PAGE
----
The bonspiel, unfortunately, could not be cancelled earlier. Conditions seemed all that could be desired last night and early this morning. A sheet of ice five inches thick covered the spacious loch, and, although a dampness lay on the ice, there was no water until the rain began about six o'clock. The markings of the rinks up till then were quite distinct. A fresh wind which began to blow at ten o'clock last night proved the forerunner of this morning's rain, which showed no signs of abating when the time for play drew near. With a sheet of water, inches deep in parts, covering the rinks, it was decided, ten minutes before the bonspiel was due to start, that play would be impossible. A deluge of rain was falling at the time, the rink markings had long since been obliterated, and there was also the prospect of the loch becoming dangerous for curlers."

The Editorial in the Annual for 1928-29 reflected, "The disappointment to the Secretary and his staff of assistants after all their multifarious work in organising and preparing for the Grand Match, and the chagrin occasioned to the huge concourse of curlers that assembled on the margin of the club's pond, was like a huge practical joke perpetrated by natural forces against the curling fraternity, and shows that curling is, in more senses than one, 'a slippery game'. The contretemps brought out the sport's manlike spirit of the curling army that had mustered 'boden in fier of war' (equipped for war) beside the battlefield, only 'to find nae field to fecht in' (no field to fight in); and those who had often proved that they knew how to play the game, showed that they furthermore knew how, on occasion, not to play it."

A correspondent simply describing himself 'Anthony' contributed the following to the Edinburgh Evening News of January 5, 1928. "The scene was a strange one. The great loch stretched into a faint haar, and the trees on the banks of a hill on the horizon were likewise mist-kissed, having a quaint, ghostly appearance. Hills on all sides lost themselves in their burdens of mist - grey, clinging, soaking mist which matched and met the sky low down.

The rain was the kind of rain that doesn't dance off your mackintosh, but creeps down your neck and burrows up your sleeve. It came from all directions. You stood on the rain, you walked about with the rain, you breathed in the rain.

The curlers were attired in all sorts of rig-out. Some were in kilts. A large number wore Balmoral bonnets. Amongst the whole two thousand present, only one was noticed with an umbrella."

A few adventurous curlers threw some stones, despite the conditions. The Dundee Courier reported, "Stones were tried on the ice, but miniature geysers sprang from them as they went their way."

This photo shows many of the disappointed curlers headed back to the railway platform. The pond is in the distance, and the Royal Club Secretary's hut, the only building on site, can be seen top right.

This photo in the Dundee Evening Telegraph is captioned, "Lord Kinnaird of Rossie Priory and his factor, Mr Macdonald, taking their curling equipment to the station by sledge." One has to imagine that it must have become rather muddy! How stones were transported has been discussed before, see here, and the photo shows that Lord Kinnaid and his factor had two stones in separate boxes, and two in baskets.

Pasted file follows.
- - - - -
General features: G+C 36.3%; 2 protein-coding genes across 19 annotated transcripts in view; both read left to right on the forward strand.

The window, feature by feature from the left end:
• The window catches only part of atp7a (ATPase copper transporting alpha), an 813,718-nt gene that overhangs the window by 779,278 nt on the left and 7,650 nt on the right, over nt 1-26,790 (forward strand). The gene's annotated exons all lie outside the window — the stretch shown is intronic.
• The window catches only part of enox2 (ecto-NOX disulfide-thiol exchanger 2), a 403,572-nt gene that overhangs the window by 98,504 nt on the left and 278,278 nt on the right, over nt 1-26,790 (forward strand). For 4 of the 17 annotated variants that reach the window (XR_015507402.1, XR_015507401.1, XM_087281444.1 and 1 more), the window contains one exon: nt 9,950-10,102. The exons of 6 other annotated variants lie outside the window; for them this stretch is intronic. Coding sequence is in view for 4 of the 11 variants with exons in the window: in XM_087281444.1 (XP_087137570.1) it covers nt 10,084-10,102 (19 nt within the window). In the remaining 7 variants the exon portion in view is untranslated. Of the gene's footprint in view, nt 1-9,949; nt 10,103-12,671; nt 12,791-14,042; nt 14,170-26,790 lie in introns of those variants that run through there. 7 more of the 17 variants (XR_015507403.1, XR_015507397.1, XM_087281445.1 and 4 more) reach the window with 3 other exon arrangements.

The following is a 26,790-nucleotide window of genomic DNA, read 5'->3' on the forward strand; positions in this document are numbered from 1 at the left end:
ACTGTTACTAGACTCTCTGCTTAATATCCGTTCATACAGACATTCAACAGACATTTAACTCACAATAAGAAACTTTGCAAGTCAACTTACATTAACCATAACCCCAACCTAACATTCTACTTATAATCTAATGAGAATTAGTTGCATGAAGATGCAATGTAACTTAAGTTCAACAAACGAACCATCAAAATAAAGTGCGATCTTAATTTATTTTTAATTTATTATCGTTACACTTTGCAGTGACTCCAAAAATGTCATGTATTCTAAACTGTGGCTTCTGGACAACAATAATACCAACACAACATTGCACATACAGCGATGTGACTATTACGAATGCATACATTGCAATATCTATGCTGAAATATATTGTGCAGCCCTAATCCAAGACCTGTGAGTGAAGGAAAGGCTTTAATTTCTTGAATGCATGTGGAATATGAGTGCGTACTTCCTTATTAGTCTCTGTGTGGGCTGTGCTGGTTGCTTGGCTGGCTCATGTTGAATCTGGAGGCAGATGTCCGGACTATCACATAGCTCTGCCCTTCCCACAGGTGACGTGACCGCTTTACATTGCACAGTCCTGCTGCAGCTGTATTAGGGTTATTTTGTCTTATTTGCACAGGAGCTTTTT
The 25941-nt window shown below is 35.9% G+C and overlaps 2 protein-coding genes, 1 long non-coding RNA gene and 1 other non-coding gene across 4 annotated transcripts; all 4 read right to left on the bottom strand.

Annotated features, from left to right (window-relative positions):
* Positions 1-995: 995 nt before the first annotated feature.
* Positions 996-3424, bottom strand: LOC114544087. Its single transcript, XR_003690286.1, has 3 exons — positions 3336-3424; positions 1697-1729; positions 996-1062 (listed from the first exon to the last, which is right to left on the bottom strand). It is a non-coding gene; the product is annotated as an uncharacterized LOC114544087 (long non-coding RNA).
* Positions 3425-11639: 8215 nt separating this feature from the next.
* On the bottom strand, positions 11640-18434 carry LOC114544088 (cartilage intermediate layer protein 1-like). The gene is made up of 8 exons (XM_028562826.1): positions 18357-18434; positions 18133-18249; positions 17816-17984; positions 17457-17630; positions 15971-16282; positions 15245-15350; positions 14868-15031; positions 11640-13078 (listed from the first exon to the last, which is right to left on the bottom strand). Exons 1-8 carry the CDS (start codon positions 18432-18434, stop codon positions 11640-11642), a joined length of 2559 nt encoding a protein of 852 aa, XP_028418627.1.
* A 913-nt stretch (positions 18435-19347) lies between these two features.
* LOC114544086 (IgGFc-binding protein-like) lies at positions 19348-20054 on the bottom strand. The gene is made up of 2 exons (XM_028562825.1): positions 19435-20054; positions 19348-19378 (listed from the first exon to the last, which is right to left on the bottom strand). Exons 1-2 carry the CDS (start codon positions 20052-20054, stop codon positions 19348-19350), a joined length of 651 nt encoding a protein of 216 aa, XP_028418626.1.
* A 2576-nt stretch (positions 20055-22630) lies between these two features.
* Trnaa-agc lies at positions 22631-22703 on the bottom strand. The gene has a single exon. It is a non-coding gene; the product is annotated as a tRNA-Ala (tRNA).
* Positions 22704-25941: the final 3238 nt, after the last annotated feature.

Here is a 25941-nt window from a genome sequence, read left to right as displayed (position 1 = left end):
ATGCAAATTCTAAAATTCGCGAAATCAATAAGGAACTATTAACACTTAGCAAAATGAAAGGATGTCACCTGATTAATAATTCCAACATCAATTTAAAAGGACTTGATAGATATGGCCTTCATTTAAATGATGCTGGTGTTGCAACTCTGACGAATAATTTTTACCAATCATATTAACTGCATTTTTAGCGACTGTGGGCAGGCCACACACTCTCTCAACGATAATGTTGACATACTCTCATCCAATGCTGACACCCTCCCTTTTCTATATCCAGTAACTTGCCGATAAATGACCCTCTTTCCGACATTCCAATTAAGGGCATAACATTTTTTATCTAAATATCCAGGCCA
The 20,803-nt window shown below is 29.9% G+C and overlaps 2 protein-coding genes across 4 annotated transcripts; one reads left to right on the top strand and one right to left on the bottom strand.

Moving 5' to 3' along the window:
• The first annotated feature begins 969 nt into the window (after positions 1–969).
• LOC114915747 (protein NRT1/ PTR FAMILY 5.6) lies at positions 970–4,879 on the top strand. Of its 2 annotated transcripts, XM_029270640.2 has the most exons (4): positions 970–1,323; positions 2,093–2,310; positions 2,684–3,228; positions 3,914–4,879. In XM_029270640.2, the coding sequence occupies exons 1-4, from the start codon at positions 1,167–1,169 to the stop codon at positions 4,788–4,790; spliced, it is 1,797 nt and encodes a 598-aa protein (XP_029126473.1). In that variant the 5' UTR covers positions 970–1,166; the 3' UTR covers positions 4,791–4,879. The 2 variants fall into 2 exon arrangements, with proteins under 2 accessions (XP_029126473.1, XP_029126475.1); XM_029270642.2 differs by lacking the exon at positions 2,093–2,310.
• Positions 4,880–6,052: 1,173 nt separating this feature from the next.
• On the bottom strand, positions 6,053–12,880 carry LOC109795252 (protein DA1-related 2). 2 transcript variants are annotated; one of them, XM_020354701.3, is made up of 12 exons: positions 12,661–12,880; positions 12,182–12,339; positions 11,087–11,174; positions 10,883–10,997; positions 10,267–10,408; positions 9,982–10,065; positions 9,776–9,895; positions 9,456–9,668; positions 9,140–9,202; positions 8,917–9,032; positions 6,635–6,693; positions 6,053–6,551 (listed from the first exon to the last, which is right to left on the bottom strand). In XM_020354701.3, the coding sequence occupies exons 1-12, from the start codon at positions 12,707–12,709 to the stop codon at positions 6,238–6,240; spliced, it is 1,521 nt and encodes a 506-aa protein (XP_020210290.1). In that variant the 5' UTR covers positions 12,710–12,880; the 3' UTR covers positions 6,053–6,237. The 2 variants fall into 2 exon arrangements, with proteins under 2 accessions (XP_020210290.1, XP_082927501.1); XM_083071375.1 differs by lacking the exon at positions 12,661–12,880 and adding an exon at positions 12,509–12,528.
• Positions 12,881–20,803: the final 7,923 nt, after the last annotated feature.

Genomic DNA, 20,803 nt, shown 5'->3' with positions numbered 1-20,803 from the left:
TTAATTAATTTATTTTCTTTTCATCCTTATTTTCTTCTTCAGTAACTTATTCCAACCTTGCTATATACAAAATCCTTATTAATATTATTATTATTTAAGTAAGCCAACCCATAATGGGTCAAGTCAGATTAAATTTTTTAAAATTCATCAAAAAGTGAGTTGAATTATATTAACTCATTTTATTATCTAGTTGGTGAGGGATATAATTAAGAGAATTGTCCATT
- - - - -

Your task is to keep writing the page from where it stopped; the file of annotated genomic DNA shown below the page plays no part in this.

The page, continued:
For the departing curlers it had been arranged that nine special trains would take curlers away from Carsebreck after the bonspiel. The first of these had been due to leave at 14.55, after the curling was over. However, with the cancellation of the match, the timings were all brought forward, and very quickly all curlers were on their way home!

To make sure that everyone caught the correct train, several enclosures had been erected alongside the platform, to separate the passengers for the different trains, and to avoid overcrowding and crushing.

This photo from the Annual of 1928-29 carries no explanation. The Sunday Post, a few days later on January 8, printed a similar scene, explaining, "The curlers took the news of the abandonment of the bonspiel very philosophically. The contents of their knapsacks were immediately ransacked, and it was not their oversocks that they passed around to their friends."

The Scotsman similarly reported how the players reacted to the cancellation of the match, "Keen though their disappointment must have been, they received the decision philosophically, in the true curling spirit. Curlers are, of course, used to the caprices of the weather, and the decision was not unexpected; yet at the same time it was satisfactory to note the spirit in which it was taken and to hear such remarks as 'Better luck next time'.

The 'beef and greens' part of the curlers' traditional dish was lacking, but the liquid with which that repast ought to be washed down, according to the unwritten laws of curling, was not, and that, no doubt, offered some consolation for the unhappy day."

Not all of the competitors travelled to Carsebreck by train. By 1928, other transport options were available. One player travelled to the venue by car, and later complained that because of a lack of signs, he took the wrong road and had to carry his stones more than a mile to the pond side!

Those who travelled by bus had an exciting journey, according to the above account.

The final irony on that day in January 1928 was that, in the afternoon after everyone had left, a group of curlers from the Kincardine Castle CC, whose secretary lived in nearby Auchterarder, returned to the pond and played for three hours. According to the Dundee Courier, "The ice was in fairly good condition, and keen stones were thrown, while the ice was otherwise deserted." The paper recorded the names of the players. James Fleming and James Eadie were the skips, and the other players were E Forrester, James Reid, T Callum, John McNee, H Elliot and James Dow.
The following season saw the staging of a successful Grand Match at Carsebreck. Read the story of that match on the Royal Club website here

Newspaper clippings and photographs are © as indicated, courtesy of the British Newspaper Archive. The other two photos are from the Royal Caledonian Curling Club Annual for 1928-29.